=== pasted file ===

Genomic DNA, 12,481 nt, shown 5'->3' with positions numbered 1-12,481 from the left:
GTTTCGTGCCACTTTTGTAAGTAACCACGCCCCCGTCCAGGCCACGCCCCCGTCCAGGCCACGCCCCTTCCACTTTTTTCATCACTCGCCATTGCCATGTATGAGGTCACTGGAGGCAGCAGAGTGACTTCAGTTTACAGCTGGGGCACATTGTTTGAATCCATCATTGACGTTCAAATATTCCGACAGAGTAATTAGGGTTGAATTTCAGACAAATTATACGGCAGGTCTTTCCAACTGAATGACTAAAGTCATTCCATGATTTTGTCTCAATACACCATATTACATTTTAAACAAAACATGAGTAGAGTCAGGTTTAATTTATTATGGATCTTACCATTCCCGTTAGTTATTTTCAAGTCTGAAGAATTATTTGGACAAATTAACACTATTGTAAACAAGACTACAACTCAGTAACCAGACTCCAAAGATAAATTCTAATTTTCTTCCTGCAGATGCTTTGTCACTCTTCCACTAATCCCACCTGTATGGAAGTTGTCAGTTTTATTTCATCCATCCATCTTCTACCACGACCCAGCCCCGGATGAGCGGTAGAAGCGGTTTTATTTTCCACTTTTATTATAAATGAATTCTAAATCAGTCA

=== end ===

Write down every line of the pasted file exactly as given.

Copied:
Genomic DNA, 12,481 nt, shown 5'->3' with positions numbered 1-12,481 from the left:
GTTTCGTGCCACTTTTGTAAGTAACCACGCCCCCGTCCAGGCCACGCCCCCGTCCAGGCCACGCCCCTTCCACTTTTTTCATCACTCGCCATTGCCATGTATGAGGTCACTGGAGGCAGCAGAGTGACTTCAGTTTACAGCTGGGGCACATTGTTTGAATCCATCATTGACGTTCAAATATTCCGACAGAGTAATTAGGGTTGAATTTCAGACAAATTATACGGCAGGTCTTTCCAACTGAATGACTAAAGTCATTCCATGATTTTGTCTCAATACACCATATTACATTTTAAACAAAACATGAGTAGAGTCAGGTTTAATTTATTATGGATCTTACCATTCCCGTTAGTTATTTTCAAGTCTGAAGAATTATTTGGACAAATTAACACTATTGTAAACAAGACTACAACTCAGTAACCAGACTCCAAAGATAAATTCTAATTTTCTTCCTGCAGATGCTTTGTCACTCTTCCACTAATCCCACCTGTATGGAAGTTGTCAGTTTTATTTCATCCATCCATCTTCTACCACGACCCAGCCCCGGATGAGCGGTAGAAGCGGTTTTATTTTCCACTTTTATTATAAATGAATTCTAAATCAGTCA